In a second approach, we analyzed the action of DPE2 on low-molecular-weight glucans. Glycogen was omitted in all reaction mixtures and DPE2 was incubated with defined maltodextrins, such as maltotriose, maltotetraose or a mixture of maltohexaose and maltoheptaose. Following incubation, the oligosaccharides were analyzed by HPAEC-PAD. In the presence of maltose the formation of larger maltodextrins was observed (Figure 3b,c). Thus, under the conditions used, all these maltodextrins act as a glucosyl acceptor that is elongated by a repetitive glucosyl transfer, with maltose being the donor. The patterns of the elongated maltodextrins do not indicate any preference of DPE2 for longer maltodextrins as the glucosyl acceptor. The data shown in Figure 3(b) and (c) are not consistent with the recent characterization of the DPE2 activity, indicating that DPE2 does not act on maltodextrins (Chia et al., 2004). The latter data were, however, obtained with a crude extract containing DPE2 rather than with a purified recombinant enzyme and, presumably, this type of reaction remained undetectable due to the low DPE2 activity applied and/or interfering activities of other enzymes present in the crude extract.
When DPE2 was incubated with maltotriose but maltose was replaced by glucose there was no detectable formation of maltose (Figure 3b). Thus, DPE2 did not catalyze the disproportionating reaction G3 + G1 ⇄ 2G2. Following the incubation of DPE2 with maltotetraose and glucose, low amounts of both maltose and maltotriose were observed (Figure 3b). Thus, under the conditions used, DPE2 appears to be able to convert maltotetraose to maltotriose but with a very low efficiency. In the absence of high-molecular-weight glycans maltotetraose seems to represent the minimum size of the glucosyl donor.
Physicochemical characterization of heteroglycans in a DPE2-deficient Arabidopsis mutant
A T-DNA insertion mutant of A. thaliana L. (designated as dpe2-3; see Chia et al., 2004) was used for a phenotypical characterization of the leaf heteroglycans. In this mutant, DPE2 is undetectable at the protein and enzyme activity level. Remarkably, in this mutant expression of the cytosolic phosphorylase isozyme (AtPHS2) is increased three- to fourfold (Chia et al., 2004). The heteroglycan isolation procedure that has recently been elaborated results in a highly reproducible monomer composition. On a fresh weight basis the SHG yield is within a wide range of different amounts of starting leaf material, unchanged (Fettke et al., 2005a). It is, therefore, highly likely that the target carbohydrates are quantitatively extracted and retained during the entire isolation procedure. This is an important prerequisite if the glycan analyses are to form part of the phenotypic characterization of a mutant. The previous study performed with Arabidopsis wild-type plants revealed that the cytosolic heteroglycans vary within the light–dark cycle and, presumably, depending on the metabolic status of the leaves (Fettke et al., 2005a). Therefore, the status of the starting material has to be defined.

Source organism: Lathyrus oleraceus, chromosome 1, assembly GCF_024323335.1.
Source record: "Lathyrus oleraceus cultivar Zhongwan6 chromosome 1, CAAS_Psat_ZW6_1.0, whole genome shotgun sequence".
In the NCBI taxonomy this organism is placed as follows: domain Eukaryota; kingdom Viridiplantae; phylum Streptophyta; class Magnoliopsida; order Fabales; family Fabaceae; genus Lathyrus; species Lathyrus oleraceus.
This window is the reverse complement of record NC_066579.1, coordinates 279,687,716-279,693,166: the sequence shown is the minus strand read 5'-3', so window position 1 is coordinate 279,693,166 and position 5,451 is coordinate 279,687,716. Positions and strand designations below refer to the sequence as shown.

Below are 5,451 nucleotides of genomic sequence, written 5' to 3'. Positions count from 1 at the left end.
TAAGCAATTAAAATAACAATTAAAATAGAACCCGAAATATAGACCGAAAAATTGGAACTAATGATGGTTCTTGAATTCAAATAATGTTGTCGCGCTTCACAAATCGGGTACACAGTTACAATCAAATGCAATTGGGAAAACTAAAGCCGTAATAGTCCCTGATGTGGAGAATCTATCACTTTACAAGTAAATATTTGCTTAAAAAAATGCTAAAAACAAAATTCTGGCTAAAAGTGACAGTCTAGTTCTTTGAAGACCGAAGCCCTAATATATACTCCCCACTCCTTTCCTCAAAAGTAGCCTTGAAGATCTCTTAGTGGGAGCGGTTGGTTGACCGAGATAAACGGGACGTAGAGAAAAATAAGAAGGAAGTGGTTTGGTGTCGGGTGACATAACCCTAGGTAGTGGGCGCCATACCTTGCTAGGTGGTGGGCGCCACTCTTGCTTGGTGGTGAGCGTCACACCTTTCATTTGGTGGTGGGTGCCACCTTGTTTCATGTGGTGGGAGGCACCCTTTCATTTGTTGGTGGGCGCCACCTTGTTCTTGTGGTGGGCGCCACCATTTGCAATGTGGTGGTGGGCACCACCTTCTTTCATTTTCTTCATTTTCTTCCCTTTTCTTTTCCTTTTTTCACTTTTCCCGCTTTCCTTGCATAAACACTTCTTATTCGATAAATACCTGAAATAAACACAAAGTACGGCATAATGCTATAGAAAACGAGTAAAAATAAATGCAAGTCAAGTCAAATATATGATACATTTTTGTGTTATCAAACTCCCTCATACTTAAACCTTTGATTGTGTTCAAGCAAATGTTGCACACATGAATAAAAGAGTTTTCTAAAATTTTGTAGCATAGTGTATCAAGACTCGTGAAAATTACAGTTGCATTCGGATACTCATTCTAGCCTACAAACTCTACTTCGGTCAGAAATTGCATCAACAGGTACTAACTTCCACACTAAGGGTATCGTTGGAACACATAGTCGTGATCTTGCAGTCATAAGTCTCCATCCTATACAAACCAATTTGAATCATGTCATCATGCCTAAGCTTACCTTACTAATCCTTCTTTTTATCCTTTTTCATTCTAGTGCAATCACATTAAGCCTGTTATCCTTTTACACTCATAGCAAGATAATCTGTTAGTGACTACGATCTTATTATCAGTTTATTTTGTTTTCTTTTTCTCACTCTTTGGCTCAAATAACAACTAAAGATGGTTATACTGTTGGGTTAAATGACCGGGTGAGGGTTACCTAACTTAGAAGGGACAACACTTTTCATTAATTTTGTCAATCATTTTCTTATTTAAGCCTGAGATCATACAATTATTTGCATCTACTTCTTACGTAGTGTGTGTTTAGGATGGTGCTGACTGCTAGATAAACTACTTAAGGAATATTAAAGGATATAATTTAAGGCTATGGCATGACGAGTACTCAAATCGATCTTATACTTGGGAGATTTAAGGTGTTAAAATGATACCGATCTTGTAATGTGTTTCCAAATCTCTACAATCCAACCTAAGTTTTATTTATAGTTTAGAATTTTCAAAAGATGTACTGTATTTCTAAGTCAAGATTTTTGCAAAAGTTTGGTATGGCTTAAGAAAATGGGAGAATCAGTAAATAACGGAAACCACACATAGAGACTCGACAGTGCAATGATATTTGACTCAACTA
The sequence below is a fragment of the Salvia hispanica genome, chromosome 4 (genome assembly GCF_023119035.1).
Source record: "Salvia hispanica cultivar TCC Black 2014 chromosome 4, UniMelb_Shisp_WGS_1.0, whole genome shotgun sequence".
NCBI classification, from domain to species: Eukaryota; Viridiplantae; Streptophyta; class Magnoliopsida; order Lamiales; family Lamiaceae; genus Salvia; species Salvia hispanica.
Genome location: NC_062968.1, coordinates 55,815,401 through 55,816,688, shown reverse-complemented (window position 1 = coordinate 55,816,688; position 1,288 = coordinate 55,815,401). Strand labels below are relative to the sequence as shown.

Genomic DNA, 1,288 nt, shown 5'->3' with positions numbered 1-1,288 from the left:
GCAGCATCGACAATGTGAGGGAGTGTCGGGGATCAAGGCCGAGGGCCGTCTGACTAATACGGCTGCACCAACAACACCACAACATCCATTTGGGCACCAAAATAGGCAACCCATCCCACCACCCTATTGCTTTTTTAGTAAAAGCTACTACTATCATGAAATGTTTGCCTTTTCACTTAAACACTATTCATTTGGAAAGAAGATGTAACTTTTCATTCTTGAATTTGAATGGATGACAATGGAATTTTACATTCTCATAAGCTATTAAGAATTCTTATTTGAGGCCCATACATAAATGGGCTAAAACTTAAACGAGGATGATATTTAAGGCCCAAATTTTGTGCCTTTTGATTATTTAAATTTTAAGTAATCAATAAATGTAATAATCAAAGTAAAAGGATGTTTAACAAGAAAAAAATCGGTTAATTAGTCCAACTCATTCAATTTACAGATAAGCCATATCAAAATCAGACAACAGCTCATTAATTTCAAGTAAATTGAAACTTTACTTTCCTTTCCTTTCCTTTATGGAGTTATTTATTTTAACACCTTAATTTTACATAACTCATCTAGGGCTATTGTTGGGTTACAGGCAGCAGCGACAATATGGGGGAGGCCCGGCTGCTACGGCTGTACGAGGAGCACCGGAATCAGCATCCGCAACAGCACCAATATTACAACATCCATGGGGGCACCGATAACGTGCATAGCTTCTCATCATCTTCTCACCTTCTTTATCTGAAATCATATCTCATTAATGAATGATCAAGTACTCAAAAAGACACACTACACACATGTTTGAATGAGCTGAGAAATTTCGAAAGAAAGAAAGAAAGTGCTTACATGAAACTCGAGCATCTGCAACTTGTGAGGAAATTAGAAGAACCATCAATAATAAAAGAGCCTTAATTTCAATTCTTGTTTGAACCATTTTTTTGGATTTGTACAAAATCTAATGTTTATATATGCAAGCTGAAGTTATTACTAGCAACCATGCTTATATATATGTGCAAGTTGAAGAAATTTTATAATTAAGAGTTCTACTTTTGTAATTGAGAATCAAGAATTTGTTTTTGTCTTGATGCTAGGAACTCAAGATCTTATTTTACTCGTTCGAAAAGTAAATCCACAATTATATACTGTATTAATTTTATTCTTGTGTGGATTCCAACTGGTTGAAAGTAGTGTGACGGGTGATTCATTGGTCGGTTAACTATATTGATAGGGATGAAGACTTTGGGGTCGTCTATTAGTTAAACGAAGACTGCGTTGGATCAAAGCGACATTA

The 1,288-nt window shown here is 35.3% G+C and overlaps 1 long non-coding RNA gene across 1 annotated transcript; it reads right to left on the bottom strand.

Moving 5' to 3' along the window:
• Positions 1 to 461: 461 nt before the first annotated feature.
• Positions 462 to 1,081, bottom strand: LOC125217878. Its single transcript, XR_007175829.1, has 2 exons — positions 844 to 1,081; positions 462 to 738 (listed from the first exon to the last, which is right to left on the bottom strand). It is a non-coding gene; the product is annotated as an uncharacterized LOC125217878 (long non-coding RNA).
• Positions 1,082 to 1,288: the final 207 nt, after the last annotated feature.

In the present study, leaves from the dpe2-3 mutant and from wild-type plants were harvested at the end of the light or the dark period. The total amounts of SHGT isolated from leaves are given in Table 1. Under both conditions, the DPE2-deficient mutant possesses a slightly increased SHGT content on a fresh weight basis.
|Leaf materiala||SHGT (μg g−1 fresh weight)b||SHGL (%)c|
|dpe2 light||170.3 ± 5.4||80.1 ± 2.14|
|dpe2 dark||152.6 ± 11.2||76.2 ± 1.43|
|wt light||159.3 ± 7.2||77.5 ± 1.84|
|wt dark||140.5 ± 6.7||78.4 ± 3.12|
For a more detailed analysis, both the monomer composition and the size distribution of the heteroglycans were determined. Leaves from wild-type and DPE2-deficient mutant plants were harvested during the light or dark period and the water-soluble heteroglycans were isolated. The monomer patterns of the four SHGT preparations, as obtained by HPAEC-PAD analysis of the hydrolysates, are shown in Figure 4(a). As estimated from the amperometric signals, the SHGT isolated from the DPE2-deficient mutant has an approximately sixfold higher glucose content than the SHGT preparation from wild-type leaves.
For a further characterization, SHGT was separated into heteroglycans having a size of less than 10 kDa (SHGS) and above 10 kDa (SHGL). The monomer patterns of the two glycan fractions were determined separately (Figure 4b,c). Both SHGS and SHGL prepared from the mutant possessed higher glucose levels than the respective glycans derived from the wild type. Most of the additional glucose in the DPE2-deficient mutant is to be found in SHGL (see also Table 1). However, SHGL is an inhomogeneous polysaccharide preparation as it contains high-molecular-weight glycans originating both from the cytosol (designated as subfraction I) and the apoplast (subfraction II). Each of the four SHGL preparations was resolved into these two subfractions using FFF (Figure 5). Two observations can be made. First, the ratio between subfraction I and subfraction II is not significantly altered in the DPE2-deficient mutant. Secondly, in the DPE2-deficient mutant the total pool of subfraction I is essentially unchanged throughout the light–dark regime. In contrast, in SHGL isolated from wild-type leaves the total amount of subfraction I is increased during darkness and decreased in the light. This difference is consistently observed in Arabidopsis wild-type leaves (Fettke et al., 2005a) and, presumably, reflects the varying metabolic roles of the cytosolic heteroglycans during the light and dark period.